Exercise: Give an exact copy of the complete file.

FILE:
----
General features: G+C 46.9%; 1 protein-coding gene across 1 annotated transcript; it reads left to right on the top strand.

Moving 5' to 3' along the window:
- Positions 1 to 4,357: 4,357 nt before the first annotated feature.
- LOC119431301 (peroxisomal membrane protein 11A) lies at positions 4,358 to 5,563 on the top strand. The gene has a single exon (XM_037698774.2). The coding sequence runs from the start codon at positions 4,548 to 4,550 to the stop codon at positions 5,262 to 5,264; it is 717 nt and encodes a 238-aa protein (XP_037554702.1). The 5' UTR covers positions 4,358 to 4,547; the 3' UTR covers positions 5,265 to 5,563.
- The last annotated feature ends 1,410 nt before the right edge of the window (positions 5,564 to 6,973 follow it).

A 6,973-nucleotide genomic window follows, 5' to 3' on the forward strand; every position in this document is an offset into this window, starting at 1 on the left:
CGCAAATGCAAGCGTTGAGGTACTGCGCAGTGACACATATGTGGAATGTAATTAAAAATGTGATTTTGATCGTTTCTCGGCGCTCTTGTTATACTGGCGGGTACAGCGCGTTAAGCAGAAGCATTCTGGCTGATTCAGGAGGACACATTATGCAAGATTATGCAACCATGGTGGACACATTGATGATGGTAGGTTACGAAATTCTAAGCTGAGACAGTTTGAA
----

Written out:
General features: G+C 46.9%; 1 protein-coding gene across 1 annotated transcript; it reads left to right on the top strand.

Moving 5' to 3' along the window:
- Positions 1 to 4,357: 4,357 nt before the first annotated feature.
- LOC119431301 (peroxisomal membrane protein 11A) lies at positions 4,358 to 5,563 on the top strand. The gene has a single exon (XM_037698774.2). The coding sequence runs from the start codon at positions 4,548 to 4,550 to the stop codon at positions 5,262 to 5,264; it is 717 nt and encodes a 238-aa protein (XP_037554702.1). The 5' UTR covers positions 4,358 to 4,547; the 3' UTR covers positions 5,265 to 5,563.
- The last annotated feature ends 1,410 nt before the right edge of the window (positions 5,564 to 6,973 follow it).

A 6,973-nucleotide genomic window follows, 5' to 3' on the forward strand; every position in this document is an offset into this window, starting at 1 on the left:
CGCAAATGCAAGCGTTGAGGTACTGCGCAGTGACACATATGTGGAATGTAATTAAAAATGTGATTTTGATCGTTTCTCGGCGCTCTTGTTATACTGGCGGGTACAGCGCGTTAAGCAGAAGCATTCTGGCTGATTCAGGAGGACACATTATGCAAGATTATGCAACCATGGTGGACACATTGATGATGGTAGGTTACGAAATTCTAAGCTGAGACAGTTTGAA